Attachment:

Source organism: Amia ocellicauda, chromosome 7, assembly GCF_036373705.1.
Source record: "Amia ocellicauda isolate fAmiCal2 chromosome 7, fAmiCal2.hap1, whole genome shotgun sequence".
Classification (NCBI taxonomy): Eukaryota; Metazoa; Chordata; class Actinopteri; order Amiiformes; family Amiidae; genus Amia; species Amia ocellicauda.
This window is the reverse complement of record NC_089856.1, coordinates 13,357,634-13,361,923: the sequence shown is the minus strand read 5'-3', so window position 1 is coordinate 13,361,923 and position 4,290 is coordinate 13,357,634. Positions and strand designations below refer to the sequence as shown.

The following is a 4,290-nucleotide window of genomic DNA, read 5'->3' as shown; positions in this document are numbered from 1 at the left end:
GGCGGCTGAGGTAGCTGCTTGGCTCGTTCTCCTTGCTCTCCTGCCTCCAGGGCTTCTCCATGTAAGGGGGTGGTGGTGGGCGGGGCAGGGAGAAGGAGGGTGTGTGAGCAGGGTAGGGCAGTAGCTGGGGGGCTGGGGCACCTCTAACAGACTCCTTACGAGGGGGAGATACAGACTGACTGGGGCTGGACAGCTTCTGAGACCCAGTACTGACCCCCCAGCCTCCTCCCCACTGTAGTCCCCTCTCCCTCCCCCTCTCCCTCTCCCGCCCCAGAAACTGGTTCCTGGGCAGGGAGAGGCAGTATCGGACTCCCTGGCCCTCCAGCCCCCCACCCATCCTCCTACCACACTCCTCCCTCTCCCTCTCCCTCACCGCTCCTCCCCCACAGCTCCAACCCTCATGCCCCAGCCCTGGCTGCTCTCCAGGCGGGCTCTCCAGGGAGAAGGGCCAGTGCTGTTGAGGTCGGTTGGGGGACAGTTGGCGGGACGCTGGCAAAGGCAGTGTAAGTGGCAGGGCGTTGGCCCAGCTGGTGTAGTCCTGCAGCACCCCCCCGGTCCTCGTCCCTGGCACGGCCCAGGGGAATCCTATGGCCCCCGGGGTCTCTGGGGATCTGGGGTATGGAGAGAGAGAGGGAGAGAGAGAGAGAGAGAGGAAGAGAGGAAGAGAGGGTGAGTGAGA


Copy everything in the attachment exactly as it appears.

Source organism: Amia ocellicauda, chromosome 7, assembly GCF_036373705.1.
Source record: "Amia ocellicauda isolate fAmiCal2 chromosome 7, fAmiCal2.hap1, whole genome shotgun sequence".
Classification (NCBI taxonomy): Eukaryota; Metazoa; Chordata; class Actinopteri; order Amiiformes; family Amiidae; genus Amia; species Amia ocellicauda.
This window is the reverse complement of record NC_089856.1, coordinates 13,357,634-13,361,923: the sequence shown is the minus strand read 5'-3', so window position 1 is coordinate 13,361,923 and position 4,290 is coordinate 13,357,634. Positions and strand designations below refer to the sequence as shown.

The following is a 4,290-nucleotide window of genomic DNA, read 5'->3' as shown; positions in this document are numbered from 1 at the left end:
GGCGGCTGAGGTAGCTGCTTGGCTCGTTCTCCTTGCTCTCCTGCCTCCAGGGCTTCTCCATGTAAGGGGGTGGTGGTGGGCGGGGCAGGGAGAAGGAGGGTGTGTGAGCAGGGTAGGGCAGTAGCTGGGGGGCTGGGGCACCTCTAACAGACTCCTTACGAGGGGGAGATACAGACTGACTGGGGCTGGACAGCTTCTGAGACCCAGTACTGACCCCCCAGCCTCCTCCCCACTGTAGTCCCCTCTCCCTCCCCCTCTCCCTCTCCCGCCCCAGAAACTGGTTCCTGGGCAGGGAGAGGCAGTATCGGACTCCCTGGCCCTCCAGCCCCCCACCCATCCTCCTACCACACTCCTCCCTCTCCCTCTCCCTCACCGCTCCTCCCCCACAGCTCCAACCCTCATGCCCCAGCCCTGGCTGCTCTCCAGGCGGGCTCTCCAGGGAGAAGGGCCAGTGCTGTTGAGGTCGGTTGGGGGACAGTTGGCGGGACGCTGGCAAAGGCAGTGTAAGTGGCAGGGCGTTGGCCCAGCTGGTGTAGTCCTGCAGCACCCCCCCGGTCCTCGTCCCTGGCACGGCCCAGGGGAATCCTATGGCCCCCGGGGTCTCTGGGGATCTGGGGTATGGAGAGAGAGAGGGAGAGAGAGAGAGAGAGAGGAAGAGAGGAAGAGAGGGTGAGTGAGA